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PostPosted: Thu Mar 29, 2007 6:38 am 
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If you want to see some pictures of the auditions you can go to the bottom of this topic here. There is also written information but I’m afraid it is only in Spanish. I’m not sure if an article about it all will follow in both Spanish and English.

In any case I translate what Jesús Vallinas, photograph and manager of fotoescena, said concerning the auditions after his attendance as dance photograph at the Teatro Real in Madrid:

The first shot of the topic shows Cynthia Harvey, Vladimir Vassiliev, Eldar Aliev (dance teacher of the Boston Ballet) and Ángel Corella, together with Mª Begoña Acuña representing the Foundation.

More than 700 dancers from 10 different nationalities attended the auditions, a lot of them traveling thousands of Km. to be there. Dozens of soloists and first dancers from all over the world are interested in the project…

……
……
--------------------------------------------------------
Second and third shots: Eldar Aliev’s class is fast and demanding, dancers capacities are put to test. It is designed to see the response, according to the classic discipline, of all kind of dancers. As I could notice the level of a corps de ballet as well as the one of a soloist is easily revealed.

All attendants do the complete class and only at the end, a reduced group is selected to follow with more exercises. According to the organization, once the auditions have finished, the final selection will be announced to the participants by 15 days.

Vladimir Vassiliev replayed to one question from the media with his usual -direct and honest- character and with a deep knowledge of the subject:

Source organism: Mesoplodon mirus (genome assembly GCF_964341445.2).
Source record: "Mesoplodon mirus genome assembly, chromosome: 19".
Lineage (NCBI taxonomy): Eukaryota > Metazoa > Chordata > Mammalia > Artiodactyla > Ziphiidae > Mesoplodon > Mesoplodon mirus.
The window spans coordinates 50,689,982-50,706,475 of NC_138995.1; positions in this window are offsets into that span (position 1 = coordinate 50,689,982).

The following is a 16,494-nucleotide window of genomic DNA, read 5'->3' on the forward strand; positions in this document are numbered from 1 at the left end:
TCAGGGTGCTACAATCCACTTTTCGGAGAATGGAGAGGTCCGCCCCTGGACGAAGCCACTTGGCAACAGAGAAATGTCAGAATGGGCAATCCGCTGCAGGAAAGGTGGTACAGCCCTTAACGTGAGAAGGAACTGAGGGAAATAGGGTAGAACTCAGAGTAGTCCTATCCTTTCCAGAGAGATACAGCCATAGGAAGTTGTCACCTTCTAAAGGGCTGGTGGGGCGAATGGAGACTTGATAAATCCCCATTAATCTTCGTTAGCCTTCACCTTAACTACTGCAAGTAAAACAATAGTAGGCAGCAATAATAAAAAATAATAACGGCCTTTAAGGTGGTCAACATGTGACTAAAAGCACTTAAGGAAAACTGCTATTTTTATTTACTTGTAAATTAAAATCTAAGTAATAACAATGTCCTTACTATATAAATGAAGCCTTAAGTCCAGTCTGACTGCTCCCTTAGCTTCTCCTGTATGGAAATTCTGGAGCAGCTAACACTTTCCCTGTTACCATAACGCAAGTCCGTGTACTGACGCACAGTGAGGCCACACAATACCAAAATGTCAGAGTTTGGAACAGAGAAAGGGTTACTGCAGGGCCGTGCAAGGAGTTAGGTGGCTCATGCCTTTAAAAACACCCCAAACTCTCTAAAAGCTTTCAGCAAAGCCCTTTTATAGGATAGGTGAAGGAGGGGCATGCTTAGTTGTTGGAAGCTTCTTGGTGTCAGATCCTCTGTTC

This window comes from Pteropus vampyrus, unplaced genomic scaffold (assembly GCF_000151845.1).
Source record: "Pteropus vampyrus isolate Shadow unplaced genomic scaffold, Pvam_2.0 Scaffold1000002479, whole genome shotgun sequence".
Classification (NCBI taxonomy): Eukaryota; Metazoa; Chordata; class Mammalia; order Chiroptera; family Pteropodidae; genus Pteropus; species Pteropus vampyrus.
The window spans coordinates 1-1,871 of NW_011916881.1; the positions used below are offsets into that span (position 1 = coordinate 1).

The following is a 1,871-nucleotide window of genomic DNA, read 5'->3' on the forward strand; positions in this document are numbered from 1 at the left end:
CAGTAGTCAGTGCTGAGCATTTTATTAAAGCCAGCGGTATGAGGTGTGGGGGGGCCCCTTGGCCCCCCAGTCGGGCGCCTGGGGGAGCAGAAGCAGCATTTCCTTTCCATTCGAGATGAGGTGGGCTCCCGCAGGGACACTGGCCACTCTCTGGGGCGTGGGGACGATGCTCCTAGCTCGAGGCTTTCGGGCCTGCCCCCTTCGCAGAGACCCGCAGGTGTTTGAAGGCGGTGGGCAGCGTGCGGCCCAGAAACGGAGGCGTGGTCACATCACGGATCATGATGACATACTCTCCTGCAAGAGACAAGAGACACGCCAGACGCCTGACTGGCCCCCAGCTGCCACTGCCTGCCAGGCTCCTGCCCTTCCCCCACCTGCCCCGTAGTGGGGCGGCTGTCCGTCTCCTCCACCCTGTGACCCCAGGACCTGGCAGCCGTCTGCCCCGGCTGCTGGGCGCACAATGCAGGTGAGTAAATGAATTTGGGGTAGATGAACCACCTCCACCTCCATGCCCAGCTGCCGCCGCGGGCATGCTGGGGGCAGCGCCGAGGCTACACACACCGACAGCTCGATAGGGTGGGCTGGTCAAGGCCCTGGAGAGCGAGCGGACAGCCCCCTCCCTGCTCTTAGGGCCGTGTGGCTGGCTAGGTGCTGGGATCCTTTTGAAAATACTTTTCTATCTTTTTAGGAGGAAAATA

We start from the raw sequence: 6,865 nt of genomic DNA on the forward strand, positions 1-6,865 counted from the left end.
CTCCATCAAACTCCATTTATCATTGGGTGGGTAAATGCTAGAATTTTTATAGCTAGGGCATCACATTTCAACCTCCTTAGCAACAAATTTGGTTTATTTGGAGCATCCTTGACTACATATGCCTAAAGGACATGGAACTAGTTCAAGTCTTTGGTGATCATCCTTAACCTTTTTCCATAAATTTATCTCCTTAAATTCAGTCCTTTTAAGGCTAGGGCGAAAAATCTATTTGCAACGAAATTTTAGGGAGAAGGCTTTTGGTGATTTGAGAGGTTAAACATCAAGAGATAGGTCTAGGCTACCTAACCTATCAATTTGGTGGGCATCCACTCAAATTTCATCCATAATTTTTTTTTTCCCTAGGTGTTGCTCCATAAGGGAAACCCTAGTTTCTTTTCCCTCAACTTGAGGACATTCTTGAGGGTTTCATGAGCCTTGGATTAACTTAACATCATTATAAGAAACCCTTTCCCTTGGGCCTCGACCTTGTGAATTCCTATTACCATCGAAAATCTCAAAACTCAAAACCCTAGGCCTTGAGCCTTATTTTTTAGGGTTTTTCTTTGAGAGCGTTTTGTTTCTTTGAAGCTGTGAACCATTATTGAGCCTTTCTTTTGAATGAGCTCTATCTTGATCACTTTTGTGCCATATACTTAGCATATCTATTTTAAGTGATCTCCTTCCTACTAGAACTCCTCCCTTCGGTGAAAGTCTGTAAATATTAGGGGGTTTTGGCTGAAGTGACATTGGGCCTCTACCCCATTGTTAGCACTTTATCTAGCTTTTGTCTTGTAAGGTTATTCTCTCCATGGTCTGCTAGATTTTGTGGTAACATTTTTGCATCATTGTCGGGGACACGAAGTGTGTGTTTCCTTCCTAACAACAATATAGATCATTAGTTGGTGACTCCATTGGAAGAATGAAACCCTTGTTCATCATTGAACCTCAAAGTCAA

"It is a shame that Spain does not have a Classical Company"


That is what he said….. and he left with no more comments.

The rest of the topic is about Jesús requesting to cultural politics and organizations to ponder about Mr. Vassiliev words.

The last shot shows Cynthia Harvey and Vladimir Vassiliev over a letter I sent to the Catalan media asking them to cover the event as the Spanish newspapers did no mention at all about it.

In Cataluña the two most important newspapers have published my letter and are covering the auditions.

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To know more about ballet and dance in Spain you can visit "http://balletymas.com/" web page with some articles also in English


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PostPosted: Wed May 16, 2007 1:24 pm 
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Location: Barcelona, Spain
The results about the auditions are in Angel Corella web site here

They can not publish the names of the dancers as some have not told their current companies that they will leave.

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To know more about ballet and dance in Spain you can visit "http://balletymas.com/" web page with some articles also in English


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PostPosted: Wed May 16, 2007 4:38 pm 
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Location: Canada
Greetings
The breakdown by countries suggests that we are talking about 60 dancers, though since I can't read Spanish, I don't know whether these dancers have accepted/signed a contract and/or gotten work permits.